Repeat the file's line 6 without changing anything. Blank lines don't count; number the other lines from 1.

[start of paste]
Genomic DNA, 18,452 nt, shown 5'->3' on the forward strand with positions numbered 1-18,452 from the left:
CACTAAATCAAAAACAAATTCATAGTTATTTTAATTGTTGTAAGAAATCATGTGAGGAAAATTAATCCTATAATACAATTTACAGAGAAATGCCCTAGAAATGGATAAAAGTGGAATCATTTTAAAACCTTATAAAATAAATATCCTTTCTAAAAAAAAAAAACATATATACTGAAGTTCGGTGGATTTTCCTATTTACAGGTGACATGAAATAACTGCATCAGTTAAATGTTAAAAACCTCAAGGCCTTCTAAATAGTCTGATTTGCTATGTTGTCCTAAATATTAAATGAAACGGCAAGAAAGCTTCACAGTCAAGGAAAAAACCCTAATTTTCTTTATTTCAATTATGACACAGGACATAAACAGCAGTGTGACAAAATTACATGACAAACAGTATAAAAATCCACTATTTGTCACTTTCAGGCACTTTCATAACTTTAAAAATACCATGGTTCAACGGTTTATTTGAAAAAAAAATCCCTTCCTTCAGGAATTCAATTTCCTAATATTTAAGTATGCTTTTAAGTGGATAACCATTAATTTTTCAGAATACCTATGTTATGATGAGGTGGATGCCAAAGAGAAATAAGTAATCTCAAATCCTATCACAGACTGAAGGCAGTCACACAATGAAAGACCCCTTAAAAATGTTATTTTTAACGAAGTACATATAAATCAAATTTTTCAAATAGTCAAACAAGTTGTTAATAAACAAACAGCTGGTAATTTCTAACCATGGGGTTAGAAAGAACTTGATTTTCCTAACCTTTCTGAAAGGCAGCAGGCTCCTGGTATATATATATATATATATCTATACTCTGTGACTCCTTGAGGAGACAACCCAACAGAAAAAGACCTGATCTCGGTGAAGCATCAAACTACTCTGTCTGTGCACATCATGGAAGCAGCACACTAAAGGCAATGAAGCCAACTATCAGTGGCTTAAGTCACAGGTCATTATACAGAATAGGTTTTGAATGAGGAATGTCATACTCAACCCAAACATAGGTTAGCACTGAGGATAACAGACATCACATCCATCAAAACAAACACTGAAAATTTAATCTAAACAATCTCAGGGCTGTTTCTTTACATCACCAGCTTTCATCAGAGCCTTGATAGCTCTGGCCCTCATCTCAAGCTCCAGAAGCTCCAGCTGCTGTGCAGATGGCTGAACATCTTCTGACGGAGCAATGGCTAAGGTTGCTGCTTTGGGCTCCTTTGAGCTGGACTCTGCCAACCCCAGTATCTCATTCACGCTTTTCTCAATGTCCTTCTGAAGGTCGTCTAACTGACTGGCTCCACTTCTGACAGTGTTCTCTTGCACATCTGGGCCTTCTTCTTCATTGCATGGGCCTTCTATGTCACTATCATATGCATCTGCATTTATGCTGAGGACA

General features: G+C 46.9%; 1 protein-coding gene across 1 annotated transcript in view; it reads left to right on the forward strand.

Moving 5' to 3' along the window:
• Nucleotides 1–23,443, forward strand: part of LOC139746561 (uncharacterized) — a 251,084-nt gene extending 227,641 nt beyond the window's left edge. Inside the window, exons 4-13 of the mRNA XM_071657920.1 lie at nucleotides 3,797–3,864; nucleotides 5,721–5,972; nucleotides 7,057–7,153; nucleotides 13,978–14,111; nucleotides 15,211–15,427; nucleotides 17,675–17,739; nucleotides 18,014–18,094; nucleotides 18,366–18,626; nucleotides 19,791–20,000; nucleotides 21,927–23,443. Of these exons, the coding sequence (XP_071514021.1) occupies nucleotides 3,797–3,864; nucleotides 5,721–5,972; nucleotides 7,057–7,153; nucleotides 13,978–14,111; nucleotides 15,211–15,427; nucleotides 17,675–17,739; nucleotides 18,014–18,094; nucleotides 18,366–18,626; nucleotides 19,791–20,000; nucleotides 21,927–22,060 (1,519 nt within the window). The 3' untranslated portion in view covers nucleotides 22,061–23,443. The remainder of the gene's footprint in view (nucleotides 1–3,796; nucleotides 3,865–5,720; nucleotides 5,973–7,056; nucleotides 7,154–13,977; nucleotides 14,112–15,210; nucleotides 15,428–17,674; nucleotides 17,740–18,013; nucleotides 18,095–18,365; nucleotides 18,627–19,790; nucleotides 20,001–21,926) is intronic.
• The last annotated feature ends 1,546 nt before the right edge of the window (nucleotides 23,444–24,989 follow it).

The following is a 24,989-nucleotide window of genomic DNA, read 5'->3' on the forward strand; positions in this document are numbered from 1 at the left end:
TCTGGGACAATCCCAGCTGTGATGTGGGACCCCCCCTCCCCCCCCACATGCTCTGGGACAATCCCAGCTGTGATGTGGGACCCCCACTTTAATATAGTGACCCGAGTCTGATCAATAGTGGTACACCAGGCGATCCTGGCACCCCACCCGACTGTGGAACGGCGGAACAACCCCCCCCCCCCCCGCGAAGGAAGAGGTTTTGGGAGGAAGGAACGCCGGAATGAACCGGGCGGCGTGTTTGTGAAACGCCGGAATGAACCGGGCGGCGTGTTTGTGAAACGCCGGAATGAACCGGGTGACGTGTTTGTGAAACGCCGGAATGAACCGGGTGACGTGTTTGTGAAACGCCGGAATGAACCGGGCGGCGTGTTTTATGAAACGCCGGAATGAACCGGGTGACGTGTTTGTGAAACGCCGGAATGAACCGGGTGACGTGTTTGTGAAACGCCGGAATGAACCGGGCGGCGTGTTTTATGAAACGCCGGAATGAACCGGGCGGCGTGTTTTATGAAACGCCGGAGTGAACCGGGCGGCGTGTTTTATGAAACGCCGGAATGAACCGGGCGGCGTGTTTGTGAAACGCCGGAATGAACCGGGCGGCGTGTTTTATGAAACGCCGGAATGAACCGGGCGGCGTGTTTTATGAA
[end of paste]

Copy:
• The last annotated feature ends 1,546 nt before the right edge of the window (nucleotides 23,444–24,989 follow it).